Thunder/Trucker Diablo – Belfast, Mandela Hall – 31 March 2017 Print E-mail
Written by Mark Ashby   
Saturday, 08 April 2017 04:30

You can always rely on the weather forecasters to get it completely wrong. For example, on this, the last day of March, they predicted cool breezes and the odd squiff of rain (or “light showers” as they like to call them). They completely failed to foresee the massive thunderstorm that was going to break over the city of Belfast later in the evening. Mind you, their colleagues on the travel desks weren’t much better, talking about prangs on the Westlink and shunts on the Lisburn Road but completely ignoring the Big Truck that was delivering massive riffs just a short distance away…

 

Trucker Diablo - Belfast March 2017

 

There’s always one thing guaranteed when Trucker Diablo take to the stage – there ain’t no way in hell they ain’t gonna ‘Party Like They Started The End Of The World’… and that’s just what they do, ‘cos it always does exactly it says on the (Newcie Brown) tin when that big truck rolls into town. The crowd is still filing into this subterranean cavern – the fact that TD kick off their set a mere 15 minutes after the doors are scheduled to open, combined with the latter being five minutes late and staff struggling to cope with getting the sold out crowd into the venue – but nevertheless the four mid-Ulster lads ‘Drive’ home party-fuelled riff after party-fuelled riff during their highly truncated set.

 

Trucker Diablo - Belfast March 2017 - Wide

 

They slow the momentum down slightly for the menacing ‘Murder Ballad’, which grunts and prowls around the still-filling basement with lascivious intent, before Tom points out that it is Truck has been on the road ten years and invites us to ‘Drink Beer, Destroy’… and, he knows that it’s Friday night AND it’s Belfast – we don’t need a second invitation. ‘The Rebel’ brings this short (just six songs in a little over 20 minutes) but sweet set to a suitably rowdy finale, leaving just the chants of ‘Trucker… Trucker…’ to echo around the room as the last of those produced by the guitars die out.

 

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Thunder - Belfast 1

 

“I’m not gonna live forever, but that’s alright with me…” It’s hard to believe that it’s almost exactly 20 years since Thunder last headlined a show here in Belfast (a very loud acoustic gig the Empire Music Hall on 9 May 1997 for the forgetful pedants out there who might think it was their Ulster Hall show a few years previously) – but you wouldn’t think it had been so long as Danny bounces on stage filled with youthful energy to be greeted like a returning son coming home after an extended vacation. “Fuck, you’re a noisy lot,” he remarks later in the set: well, we’re only trying to live up to the band’s name, aren’t we?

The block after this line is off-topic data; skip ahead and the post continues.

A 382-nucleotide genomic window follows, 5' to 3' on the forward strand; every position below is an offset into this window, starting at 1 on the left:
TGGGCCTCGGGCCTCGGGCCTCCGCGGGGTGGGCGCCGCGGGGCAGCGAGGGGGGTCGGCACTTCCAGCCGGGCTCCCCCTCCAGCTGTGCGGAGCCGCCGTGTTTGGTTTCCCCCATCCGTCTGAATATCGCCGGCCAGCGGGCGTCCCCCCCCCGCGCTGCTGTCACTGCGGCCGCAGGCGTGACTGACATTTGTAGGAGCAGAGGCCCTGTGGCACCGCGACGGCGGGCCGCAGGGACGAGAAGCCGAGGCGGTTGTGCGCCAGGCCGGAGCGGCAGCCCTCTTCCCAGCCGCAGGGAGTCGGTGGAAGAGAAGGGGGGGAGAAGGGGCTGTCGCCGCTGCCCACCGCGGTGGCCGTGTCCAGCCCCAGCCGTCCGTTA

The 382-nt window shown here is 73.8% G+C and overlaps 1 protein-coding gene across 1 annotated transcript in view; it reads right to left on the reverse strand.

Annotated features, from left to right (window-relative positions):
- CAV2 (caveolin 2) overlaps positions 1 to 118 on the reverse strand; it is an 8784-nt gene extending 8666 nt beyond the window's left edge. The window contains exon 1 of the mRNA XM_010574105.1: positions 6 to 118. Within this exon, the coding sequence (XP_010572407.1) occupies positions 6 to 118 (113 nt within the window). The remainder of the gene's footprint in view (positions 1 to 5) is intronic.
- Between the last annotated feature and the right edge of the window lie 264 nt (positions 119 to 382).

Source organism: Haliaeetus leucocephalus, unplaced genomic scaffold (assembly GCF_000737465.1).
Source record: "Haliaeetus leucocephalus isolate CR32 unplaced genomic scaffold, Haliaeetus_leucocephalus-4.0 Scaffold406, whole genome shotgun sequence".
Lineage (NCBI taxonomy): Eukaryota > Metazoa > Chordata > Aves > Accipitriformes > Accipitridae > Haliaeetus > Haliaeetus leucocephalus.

Thunder - Belfast 2

 

Ripping (sic) straight into ‘No One Gets Out Alive’, the sound is rich and vibrant, drawing out every nuance of the songs. ‘Enemy Inside’ and ‘River Of Pain’ show that the band are fully prepared to make full use of their extensive back catalogue, while a majestic ‘Resurrection Day’ shows that this a band most definitely enjoying one. As ‘Backstage Symphony’ rises and falls in its crescendos and diminuendos. With Luke pulling all sorts of funny faces beside him, Bowes wrings every ounce of emotion from himself, the band, the songs and the audience: this is no better demonstrated than on the immense ‘Don’t Wait For Me’, which is completed by another wrenching solo workout from Morley.

 

Thunder - Belfast 3

 

‘Rip It Up’ may be the title of their new album – and it gets a generous enough airing amid the baying demand for the classics – but that also is exactly what Thunder do each and every time they hit the stage, and tonight is no exception. ‘Love Walked In’ is another majestic example of the band at their best, with every voice in the room threatening to raise the floors of the Students’ Union complex above, leaving Danny and his troubadours to declare that they love us more than rock ‘n’ roll.

 

Thunder - Belfast 4

 

Protracted applause finally brings the band back onto the stage (maybe Harry had to find new drum sticks after throwing his into the crowd at the end of the main set) to celebrate the ‘Wonder Days’ which produce truly wonderful evenings such as this. Bowes retains his demeanour of youthful vigour throughout the three-song encore, taunting and teasing us with the consummate ease of a seasoned r’n’r professional before succumbing to what he knows the crowd wants: ‘Dirty Love’ hadn’t even been released the first time Thunder played this city (at the now sadly long-gone Rosetta Bar), but the enduring appeal of both the song and its performers is more than obvious, as the beaming faces from everyone in the room would be enough to make the lighting engineer redundant.

 

Another great evening of rock ‘n’ roll from one of the truly great British rock ‘n’ roll bands of their time. Let’s not leave it another 20 years before we do it again…

 

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Thunder will play their first Christmas show in four years at the Wolverhampton Civic Hall on 15 December.  If you haven't got a ticket - tough luck:  it's sold out!

 

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